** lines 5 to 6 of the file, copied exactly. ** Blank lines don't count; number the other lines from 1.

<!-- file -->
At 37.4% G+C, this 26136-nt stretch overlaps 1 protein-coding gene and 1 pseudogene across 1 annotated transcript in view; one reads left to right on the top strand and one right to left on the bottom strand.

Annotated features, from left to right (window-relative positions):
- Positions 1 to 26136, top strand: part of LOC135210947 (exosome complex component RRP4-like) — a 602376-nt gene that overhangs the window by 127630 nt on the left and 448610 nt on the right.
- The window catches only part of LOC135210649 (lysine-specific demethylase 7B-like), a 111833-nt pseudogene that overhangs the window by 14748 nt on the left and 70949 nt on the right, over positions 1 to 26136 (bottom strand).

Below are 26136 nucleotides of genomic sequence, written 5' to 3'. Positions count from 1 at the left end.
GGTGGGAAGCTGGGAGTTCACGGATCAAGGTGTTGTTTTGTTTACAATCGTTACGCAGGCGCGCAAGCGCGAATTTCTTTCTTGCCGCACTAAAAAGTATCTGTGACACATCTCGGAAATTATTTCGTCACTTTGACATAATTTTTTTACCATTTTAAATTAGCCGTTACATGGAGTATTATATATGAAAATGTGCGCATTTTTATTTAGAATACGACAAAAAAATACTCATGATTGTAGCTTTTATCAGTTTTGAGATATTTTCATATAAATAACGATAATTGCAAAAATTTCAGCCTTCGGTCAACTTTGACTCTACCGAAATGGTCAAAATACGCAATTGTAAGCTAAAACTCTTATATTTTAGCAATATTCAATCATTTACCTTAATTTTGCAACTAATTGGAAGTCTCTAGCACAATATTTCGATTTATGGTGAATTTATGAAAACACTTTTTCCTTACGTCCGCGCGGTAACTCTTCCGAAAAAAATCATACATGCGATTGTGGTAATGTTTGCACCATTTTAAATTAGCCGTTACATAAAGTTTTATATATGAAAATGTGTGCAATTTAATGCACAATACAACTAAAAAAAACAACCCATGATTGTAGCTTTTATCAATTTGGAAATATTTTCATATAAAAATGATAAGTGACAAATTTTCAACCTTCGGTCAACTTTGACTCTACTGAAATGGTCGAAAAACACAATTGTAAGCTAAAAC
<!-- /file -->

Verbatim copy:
Below are 26136 nucleotides of genomic sequence, written 5' to 3'. Positions count from 1 at the left end.
GGTGGGAAGCTGGGAGTTCACGGATCAAGGTGTTGTTTTGTTTACAATCGTTACGCAGGCGCGCAAGCGCGAATTTCTTTCTTGCCGCACTAAAAAGTATCTGTGACACATCTCGGAAATTATTTCGTCACTTTGACATAATTTTTTTACCATTTTAAATTAGCCGTTACATGGAGTATTATATATGAAAATGTGCGCATTTTTATTTAGAATACGACAAAAAAATACTCATGATTGTAGCTTTTATCAGTTTTGAGATATTTTCATATAAATAACGATAATTGCAAAAATTTCAGCCTTCGGTCAACTTTGACTCTACCGAAATGGTCAAAATACGCAATTGTAAGCTAAAACTCTTATATTTTAGCAATATTCAATCATTTACCTTAATTTTGCAACTAATTGGAAGTCTCTAGCACAATATTTCGATTTATGGTGAATTTATGAAAACACTTTTTCCTTACGTCCGCGCGGTAACTCTTCCGAAAAAAATCATACATGCGATTGTGGTAATGTTTGCACCATTTTAAATTAGCCGTTACATAAAGTTTTATATATGAAAATGTGTGCAATTTAATGCACAATACAACTAAAAAAAACAACCCATGATTGTAGCTTTTATCAATTTGGAAATATTTTCATATAAAAATGATAAGTGACAAATTTTCAACCTTCGGTCAACTTTGACTCTACTGAAATGGTCGAAAAACACAATTGTAAGCTAAAAC